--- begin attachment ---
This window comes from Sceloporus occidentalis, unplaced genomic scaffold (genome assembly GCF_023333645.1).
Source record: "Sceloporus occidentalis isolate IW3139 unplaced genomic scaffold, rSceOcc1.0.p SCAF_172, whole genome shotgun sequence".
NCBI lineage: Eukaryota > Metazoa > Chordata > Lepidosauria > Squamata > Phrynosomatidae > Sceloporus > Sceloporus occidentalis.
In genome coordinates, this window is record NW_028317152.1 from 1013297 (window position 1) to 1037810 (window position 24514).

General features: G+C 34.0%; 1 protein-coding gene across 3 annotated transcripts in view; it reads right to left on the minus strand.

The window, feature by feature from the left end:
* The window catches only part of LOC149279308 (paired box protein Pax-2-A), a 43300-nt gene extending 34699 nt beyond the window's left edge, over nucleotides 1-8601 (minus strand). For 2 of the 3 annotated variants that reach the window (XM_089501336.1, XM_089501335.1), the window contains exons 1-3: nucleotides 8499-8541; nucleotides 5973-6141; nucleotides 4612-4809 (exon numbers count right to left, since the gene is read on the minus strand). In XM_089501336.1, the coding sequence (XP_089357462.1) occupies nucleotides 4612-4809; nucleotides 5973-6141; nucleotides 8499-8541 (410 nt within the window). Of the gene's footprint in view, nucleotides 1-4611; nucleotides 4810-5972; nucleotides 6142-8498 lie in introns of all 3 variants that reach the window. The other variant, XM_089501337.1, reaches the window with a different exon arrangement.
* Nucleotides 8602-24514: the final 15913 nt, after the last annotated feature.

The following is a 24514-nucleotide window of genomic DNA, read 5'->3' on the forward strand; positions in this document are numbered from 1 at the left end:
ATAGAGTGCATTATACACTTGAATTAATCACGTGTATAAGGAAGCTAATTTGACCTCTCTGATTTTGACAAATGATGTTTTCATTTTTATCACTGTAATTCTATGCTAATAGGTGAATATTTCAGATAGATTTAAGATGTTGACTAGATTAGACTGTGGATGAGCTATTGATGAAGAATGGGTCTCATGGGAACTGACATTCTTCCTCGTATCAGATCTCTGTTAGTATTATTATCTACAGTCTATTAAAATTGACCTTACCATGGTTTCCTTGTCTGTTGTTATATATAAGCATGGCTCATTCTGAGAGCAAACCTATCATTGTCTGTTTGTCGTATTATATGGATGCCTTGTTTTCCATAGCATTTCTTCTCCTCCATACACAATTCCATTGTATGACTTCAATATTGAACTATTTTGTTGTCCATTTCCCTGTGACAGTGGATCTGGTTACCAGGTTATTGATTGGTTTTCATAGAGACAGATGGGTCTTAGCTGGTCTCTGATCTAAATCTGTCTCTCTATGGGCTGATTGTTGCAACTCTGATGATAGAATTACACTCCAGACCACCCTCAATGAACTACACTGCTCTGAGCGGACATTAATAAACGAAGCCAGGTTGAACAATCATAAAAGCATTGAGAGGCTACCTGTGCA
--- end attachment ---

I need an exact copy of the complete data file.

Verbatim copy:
This window comes from Sceloporus occidentalis, unplaced genomic scaffold (genome assembly GCF_023333645.1).
Source record: "Sceloporus occidentalis isolate IW3139 unplaced genomic scaffold, rSceOcc1.0.p SCAF_172, whole genome shotgun sequence".
NCBI lineage: Eukaryota > Metazoa > Chordata > Lepidosauria > Squamata > Phrynosomatidae > Sceloporus > Sceloporus occidentalis.
In genome coordinates, this window is record NW_028317152.1 from 1013297 (window position 1) to 1037810 (window position 24514).

General features: G+C 34.0%; 1 protein-coding gene across 3 annotated transcripts in view; it reads right to left on the minus strand.

The window, feature by feature from the left end:
* The window catches only part of LOC149279308 (paired box protein Pax-2-A), a 43300-nt gene extending 34699 nt beyond the window's left edge, over nucleotides 1-8601 (minus strand). For 2 of the 3 annotated variants that reach the window (XM_089501336.1, XM_089501335.1), the window contains exons 1-3: nucleotides 8499-8541; nucleotides 5973-6141; nucleotides 4612-4809 (exon numbers count right to left, since the gene is read on the minus strand). In XM_089501336.1, the coding sequence (XP_089357462.1) occupies nucleotides 4612-4809; nucleotides 5973-6141; nucleotides 8499-8541 (410 nt within the window). Of the gene's footprint in view, nucleotides 1-4611; nucleotides 4810-5972; nucleotides 6142-8498 lie in introns of all 3 variants that reach the window. The other variant, XM_089501337.1, reaches the window with a different exon arrangement.
* Nucleotides 8602-24514: the final 15913 nt, after the last annotated feature.

The following is a 24514-nucleotide window of genomic DNA, read 5'->3' on the forward strand; positions in this document are numbered from 1 at the left end:
ATAGAGTGCATTATACACTTGAATTAATCACGTGTATAAGGAAGCTAATTTGACCTCTCTGATTTTGACAAATGATGTTTTCATTTTTATCACTGTAATTCTATGCTAATAGGTGAATATTTCAGATAGATTTAAGATGTTGACTAGATTAGACTGTGGATGAGCTATTGATGAAGAATGGGTCTCATGGGAACTGACATTCTTCCTCGTATCAGATCTCTGTTAGTATTATTATCTACAGTCTATTAAAATTGACCTTACCATGGTTTCCTTGTCTGTTGTTATATATAAGCATGGCTCATTCTGAGAGCAAACCTATCATTGTCTGTTTGTCGTATTATATGGATGCCTTGTTTTCCATAGCATTTCTTCTCCTCCATACACAATTCCATTGTATGACTTCAATATTGAACTATTTTGTTGTCCATTTCCCTGTGACAGTGGATCTGGTTACCAGGTTATTGATTGGTTTTCATAGAGACAGATGGGTCTTAGCTGGTCTCTGATCTAAATCTGTCTCTCTATGGGCTGATTGTTGCAACTCTGATGATAGAATTACACTCCAGACCACCCTCAATGAACTACACTGCTCTGAGCGGACATTAATAAACGAAGCCAGGTTGAACAATCATAAAAGCATTGAGAGGCTACCTGTGCA